BAXTER — It’s been said love can move mountains.
In the case of an “Honest Thief,” the love of a good woman can make a notorious and elusive bank robber want to give himself up to the authorities for a reduced sentence and early parole.
Liam Neeson plays Tom Dolan in the action thriller that was released last month. He is a Marine-turned-criminal with a heart of gold — or at least $9 million in appropriated funds.
Dolan decides to turn himself in and return the money, which he stole for the thrill of it, but is double-crossed by greedy FBI agents when he tries to come clean to the love of his life.
Framed for the murder of the agents’ superior, the veteran is forced to go on the run and somehow now must clear his name. He uses his demolition background along the way.
RELATED: Now showing at Lakes 12 Theatre
The corrupt FBI agents Nivens and Hall are played respectively by an unrepentant and increasingly unhinged Jai Courtney and a submissive but morally conflicted Anthony Ramos.
Agent Nivens makes the mistake of going after Dolan’s girlfriend Annie Sumpter, played by Kate Walsh, and Dolan then decides to make things personal by going after the crooked FBI agents.
Dolan first met Sumpter, his love interest or lady friend, a year earlier when he attempted to rent a storage unit from her to hide the cash he stole. The sparks between the two are immediate.
Sumpter is a psychology graduate student and divorcee who is reluctant at first to become involved with Dolan, but a year later after meeting the perfectly paired couple is house hunting.
She eventually witnesses Nivens and Hall taking Dolan’s stolen loot from the storage unit. She is then beaten and left for dead by the pair with Dolan vowing revenge.
The gravelly-voiced, 6-foot-4-inch award-winning Irish actor still manages to be imposing and convincing as an action hero at age 68, judging by the roles he has been offered and played.
Neeson has found late-in-life success cashing in on his physicality in the “Taken” trilogy, “The Commuter,” “Run All Night” and “Non-Stop,” so this marks a return of sorts to the genre.
Despite perhaps not being as spry as in his earlier films, the Golden Globe-nominated actor has the acting chops to carry “Honest Thief” and most may remember the towering thespian as the titular character in Steven Spielberg’s Academy Award-winning film “Schindler’s List” from 1993.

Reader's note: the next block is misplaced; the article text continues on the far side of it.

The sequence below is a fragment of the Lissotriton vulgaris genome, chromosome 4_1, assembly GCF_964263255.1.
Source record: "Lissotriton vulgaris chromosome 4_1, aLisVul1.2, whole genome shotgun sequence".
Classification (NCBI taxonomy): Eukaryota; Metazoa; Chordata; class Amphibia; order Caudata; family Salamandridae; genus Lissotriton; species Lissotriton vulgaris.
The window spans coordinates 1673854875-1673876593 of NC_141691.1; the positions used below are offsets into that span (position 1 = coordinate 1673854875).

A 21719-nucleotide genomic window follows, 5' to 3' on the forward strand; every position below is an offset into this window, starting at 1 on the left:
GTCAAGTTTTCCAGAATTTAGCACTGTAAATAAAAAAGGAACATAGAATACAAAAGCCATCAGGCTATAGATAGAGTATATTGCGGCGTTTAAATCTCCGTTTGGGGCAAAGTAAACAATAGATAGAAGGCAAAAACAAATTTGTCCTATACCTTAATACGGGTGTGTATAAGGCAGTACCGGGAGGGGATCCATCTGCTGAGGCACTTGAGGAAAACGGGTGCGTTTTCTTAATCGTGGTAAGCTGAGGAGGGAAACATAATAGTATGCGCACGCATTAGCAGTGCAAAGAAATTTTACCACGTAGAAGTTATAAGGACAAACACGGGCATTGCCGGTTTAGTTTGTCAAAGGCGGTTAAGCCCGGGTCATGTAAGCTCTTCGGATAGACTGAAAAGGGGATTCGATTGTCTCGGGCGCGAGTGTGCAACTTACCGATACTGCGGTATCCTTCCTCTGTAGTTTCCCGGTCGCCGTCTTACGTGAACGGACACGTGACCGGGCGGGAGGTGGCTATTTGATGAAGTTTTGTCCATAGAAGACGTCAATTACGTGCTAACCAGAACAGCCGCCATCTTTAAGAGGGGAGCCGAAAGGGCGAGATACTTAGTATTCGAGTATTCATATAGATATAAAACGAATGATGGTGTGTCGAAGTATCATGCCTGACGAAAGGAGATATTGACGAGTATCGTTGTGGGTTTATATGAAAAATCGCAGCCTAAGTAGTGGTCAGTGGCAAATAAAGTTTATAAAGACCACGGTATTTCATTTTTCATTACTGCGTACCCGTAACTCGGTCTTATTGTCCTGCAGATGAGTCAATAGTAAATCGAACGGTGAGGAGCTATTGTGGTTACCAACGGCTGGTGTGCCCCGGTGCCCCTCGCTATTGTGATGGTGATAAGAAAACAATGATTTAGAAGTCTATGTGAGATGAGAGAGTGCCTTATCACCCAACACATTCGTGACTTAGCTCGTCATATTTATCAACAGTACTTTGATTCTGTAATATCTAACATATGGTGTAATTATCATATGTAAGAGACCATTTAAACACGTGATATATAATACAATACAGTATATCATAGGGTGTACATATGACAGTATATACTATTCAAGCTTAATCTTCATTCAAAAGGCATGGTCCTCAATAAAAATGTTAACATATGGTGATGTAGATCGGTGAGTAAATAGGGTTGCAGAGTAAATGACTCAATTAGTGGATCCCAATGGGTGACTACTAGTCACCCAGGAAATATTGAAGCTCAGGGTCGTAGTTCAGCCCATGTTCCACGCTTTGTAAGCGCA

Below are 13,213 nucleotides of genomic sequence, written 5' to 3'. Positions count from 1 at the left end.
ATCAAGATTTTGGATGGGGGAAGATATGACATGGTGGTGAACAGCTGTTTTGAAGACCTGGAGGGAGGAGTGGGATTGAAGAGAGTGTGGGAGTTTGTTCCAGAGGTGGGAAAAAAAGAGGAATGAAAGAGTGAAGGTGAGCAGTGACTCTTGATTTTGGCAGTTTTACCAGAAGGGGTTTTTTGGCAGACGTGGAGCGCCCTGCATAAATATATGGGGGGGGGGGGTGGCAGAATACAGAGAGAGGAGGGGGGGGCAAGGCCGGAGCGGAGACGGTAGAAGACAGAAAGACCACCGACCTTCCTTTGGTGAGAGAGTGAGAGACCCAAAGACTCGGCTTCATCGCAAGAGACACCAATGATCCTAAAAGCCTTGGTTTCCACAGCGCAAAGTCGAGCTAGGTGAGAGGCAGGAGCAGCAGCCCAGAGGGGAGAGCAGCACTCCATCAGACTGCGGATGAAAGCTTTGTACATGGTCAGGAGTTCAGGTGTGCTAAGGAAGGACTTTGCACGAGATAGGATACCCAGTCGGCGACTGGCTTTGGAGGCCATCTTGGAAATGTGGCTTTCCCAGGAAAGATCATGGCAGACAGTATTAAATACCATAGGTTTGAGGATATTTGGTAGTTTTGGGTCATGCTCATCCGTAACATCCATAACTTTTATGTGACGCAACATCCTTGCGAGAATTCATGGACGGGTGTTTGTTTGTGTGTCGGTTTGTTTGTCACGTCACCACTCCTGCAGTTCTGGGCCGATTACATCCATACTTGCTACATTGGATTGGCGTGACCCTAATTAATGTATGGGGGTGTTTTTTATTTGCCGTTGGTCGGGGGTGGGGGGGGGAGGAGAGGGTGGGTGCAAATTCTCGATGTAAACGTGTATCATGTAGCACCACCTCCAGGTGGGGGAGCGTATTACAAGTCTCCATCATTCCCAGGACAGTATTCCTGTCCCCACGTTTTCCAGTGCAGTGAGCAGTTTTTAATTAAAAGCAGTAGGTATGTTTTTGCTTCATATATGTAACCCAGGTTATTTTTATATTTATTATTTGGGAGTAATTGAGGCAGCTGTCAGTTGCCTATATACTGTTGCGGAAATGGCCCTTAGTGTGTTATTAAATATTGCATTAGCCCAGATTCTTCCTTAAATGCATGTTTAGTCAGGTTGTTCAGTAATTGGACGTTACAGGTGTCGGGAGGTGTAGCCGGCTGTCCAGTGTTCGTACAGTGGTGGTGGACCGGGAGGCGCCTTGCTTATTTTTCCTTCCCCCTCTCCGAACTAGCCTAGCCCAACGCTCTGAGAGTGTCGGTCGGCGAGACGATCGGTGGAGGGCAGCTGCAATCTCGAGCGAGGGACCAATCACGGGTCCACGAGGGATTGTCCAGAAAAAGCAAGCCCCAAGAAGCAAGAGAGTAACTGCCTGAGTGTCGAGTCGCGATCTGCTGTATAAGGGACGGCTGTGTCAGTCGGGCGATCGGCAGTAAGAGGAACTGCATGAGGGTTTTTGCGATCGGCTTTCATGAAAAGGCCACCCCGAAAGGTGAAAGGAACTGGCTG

There’s plenty of action in “Honest Thief” — car chases, fistfights, explosions, shootouts — filmed competently by the relatively unknown Mark Williams, who has directed only one other film.
"Pulse-pounding! An absolute blast!" See Liam Neeson in #HonestThief, now playing in theatres. Reserve your seat to see all the action on the big screen: https://t.co/wt25pMRztb pic.twitter.com/mSyICUkxSz— Honest Thief (@honestthiefmov) October 23, 2020
What was surprising about the feature film, which Williams also co-wrote with Steve Allrich, is the expository scenes that pepper the motion picture, rated PG-13, that give it its emotional heft.
Dolan explains to a shocked, bewildered and astounded Sumpter how he became a bank robber and the reason he was going straight now — ready to face whatever consequences.
The master burglar who stole from 12 banks in seven states when those financial institutions were closed for business never hurt anyone during the commission of those major felonies.
The expository scenes elevate the feature film distributed by Briarcliff Entertainment and Open Road Films beyond another entry into the special effects-laden genre Hollywood is known for.
The cat-and-mouse game between Dolan and FBI agent Meyers, played by the versatile Jeffrey Donovan, is reminiscent of another successful on-screen pairing — that of Harrison Ford and Tommy Lee Jones in the 1993 movie adaptation of the classic TV series “The Fugitive.”
“Honest Thief” is one of those few movies in which — based on the audience I saw it with — moviegoers cheered and teared up in equal measure, and appeals to many movie tropes of rooting for the underdog or wanting to see those who abuse their power get their comeuppance.
Open Road Films had its biggest success with “Spotlight,” a based-on-true life feature film adaption of the crusading journalists of the Boston Globe’s work that uncovered the major scandal of child molestation and cover-up within the local Catholic archdiocese.
“Spotlight” won the 2016 Oscar for best picture, but Open Road Films declared bankruptcy two years ago, unfortunately, but relaunched recently with an infusion of funding and “Honest Thief.”
“Honest Thief” is not an Oscar contender, but the film’s pulpy plot would appeal to audiences craving for a new release at the Lakes 12 Theatre in Baxter or Sunset Cinema in Pequot Lakes.
If not for piles of early snow amid autumn, “Honest Thief” could have had an honest shot at being a summer blockbuster for those looking for a little escapism and a good time.